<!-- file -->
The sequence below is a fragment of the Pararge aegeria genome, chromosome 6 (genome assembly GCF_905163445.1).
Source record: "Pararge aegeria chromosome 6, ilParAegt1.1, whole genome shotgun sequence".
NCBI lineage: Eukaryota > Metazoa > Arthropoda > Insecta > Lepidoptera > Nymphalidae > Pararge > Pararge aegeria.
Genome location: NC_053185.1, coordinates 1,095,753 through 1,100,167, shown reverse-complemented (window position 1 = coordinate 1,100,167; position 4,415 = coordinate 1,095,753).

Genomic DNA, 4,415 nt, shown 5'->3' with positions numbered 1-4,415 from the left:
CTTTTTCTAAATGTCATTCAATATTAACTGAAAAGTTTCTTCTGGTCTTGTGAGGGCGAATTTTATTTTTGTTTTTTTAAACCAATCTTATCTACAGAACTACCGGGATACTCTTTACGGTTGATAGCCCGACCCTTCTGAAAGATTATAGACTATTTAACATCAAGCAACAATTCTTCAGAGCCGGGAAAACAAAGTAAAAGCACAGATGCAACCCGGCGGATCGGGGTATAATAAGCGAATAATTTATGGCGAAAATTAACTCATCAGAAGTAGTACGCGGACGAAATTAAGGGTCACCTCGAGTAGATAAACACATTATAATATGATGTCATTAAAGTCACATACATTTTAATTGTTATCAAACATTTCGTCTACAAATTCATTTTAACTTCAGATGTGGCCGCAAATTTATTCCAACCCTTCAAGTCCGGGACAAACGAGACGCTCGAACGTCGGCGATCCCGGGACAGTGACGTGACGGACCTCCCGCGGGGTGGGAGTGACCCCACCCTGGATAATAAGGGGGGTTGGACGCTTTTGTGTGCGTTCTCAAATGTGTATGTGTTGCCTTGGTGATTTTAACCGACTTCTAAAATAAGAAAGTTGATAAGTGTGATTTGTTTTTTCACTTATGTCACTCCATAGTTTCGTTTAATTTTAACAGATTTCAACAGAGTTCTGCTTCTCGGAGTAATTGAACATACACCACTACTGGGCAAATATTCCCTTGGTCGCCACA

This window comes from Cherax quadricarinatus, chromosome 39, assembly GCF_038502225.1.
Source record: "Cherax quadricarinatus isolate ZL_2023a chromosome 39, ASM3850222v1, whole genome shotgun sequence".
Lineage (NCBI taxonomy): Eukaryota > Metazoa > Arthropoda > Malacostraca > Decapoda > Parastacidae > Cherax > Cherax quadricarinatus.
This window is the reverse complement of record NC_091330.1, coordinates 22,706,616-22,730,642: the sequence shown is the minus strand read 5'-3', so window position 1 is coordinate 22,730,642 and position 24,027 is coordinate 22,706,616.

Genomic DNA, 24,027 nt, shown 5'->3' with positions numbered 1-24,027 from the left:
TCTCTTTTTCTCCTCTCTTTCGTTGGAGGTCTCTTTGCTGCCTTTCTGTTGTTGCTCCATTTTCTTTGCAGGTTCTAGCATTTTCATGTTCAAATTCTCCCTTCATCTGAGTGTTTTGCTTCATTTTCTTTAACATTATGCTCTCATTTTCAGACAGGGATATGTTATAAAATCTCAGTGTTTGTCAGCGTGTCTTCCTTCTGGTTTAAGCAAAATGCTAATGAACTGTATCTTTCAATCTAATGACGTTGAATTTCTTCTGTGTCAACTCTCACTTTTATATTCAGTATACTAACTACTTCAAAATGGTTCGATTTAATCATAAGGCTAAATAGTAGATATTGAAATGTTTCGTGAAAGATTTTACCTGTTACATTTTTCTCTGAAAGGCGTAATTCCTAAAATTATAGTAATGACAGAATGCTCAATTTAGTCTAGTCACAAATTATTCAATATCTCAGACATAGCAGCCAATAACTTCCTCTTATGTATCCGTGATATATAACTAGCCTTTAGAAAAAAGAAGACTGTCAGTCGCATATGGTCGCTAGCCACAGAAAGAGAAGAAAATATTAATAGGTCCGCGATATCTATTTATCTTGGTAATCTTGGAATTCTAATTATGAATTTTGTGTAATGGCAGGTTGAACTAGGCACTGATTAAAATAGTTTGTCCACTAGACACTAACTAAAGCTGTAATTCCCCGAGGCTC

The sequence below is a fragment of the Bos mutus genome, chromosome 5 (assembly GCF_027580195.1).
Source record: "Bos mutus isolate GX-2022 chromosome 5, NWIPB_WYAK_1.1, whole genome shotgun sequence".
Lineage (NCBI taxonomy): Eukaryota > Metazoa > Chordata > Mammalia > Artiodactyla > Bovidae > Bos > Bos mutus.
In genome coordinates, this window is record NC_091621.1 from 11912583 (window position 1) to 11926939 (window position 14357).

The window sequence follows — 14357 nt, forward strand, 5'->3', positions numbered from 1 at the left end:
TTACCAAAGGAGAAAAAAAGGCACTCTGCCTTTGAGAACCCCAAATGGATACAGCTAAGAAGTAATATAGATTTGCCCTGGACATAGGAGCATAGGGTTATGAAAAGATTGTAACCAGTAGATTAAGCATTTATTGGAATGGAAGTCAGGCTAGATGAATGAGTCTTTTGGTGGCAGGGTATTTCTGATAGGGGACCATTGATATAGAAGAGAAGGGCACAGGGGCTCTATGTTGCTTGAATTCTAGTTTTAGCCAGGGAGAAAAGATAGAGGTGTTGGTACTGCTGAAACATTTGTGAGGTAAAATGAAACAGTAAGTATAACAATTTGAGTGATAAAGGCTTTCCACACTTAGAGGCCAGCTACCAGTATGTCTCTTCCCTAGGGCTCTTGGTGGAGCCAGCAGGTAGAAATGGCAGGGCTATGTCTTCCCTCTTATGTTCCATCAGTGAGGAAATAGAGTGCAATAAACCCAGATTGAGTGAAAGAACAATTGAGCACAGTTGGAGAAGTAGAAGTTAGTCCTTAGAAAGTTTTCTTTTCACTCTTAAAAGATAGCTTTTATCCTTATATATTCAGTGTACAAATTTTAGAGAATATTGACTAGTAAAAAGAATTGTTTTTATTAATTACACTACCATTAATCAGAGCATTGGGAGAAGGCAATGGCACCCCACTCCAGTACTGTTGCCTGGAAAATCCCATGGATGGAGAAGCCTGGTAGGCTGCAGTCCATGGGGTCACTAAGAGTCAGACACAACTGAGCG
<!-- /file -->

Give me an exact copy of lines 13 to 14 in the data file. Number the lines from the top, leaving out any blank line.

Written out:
The sequence below is a fragment of the Bos mutus genome, chromosome 5 (assembly GCF_027580195.1).
Source record: "Bos mutus isolate GX-2022 chromosome 5, NWIPB_WYAK_1.1, whole genome shotgun sequence".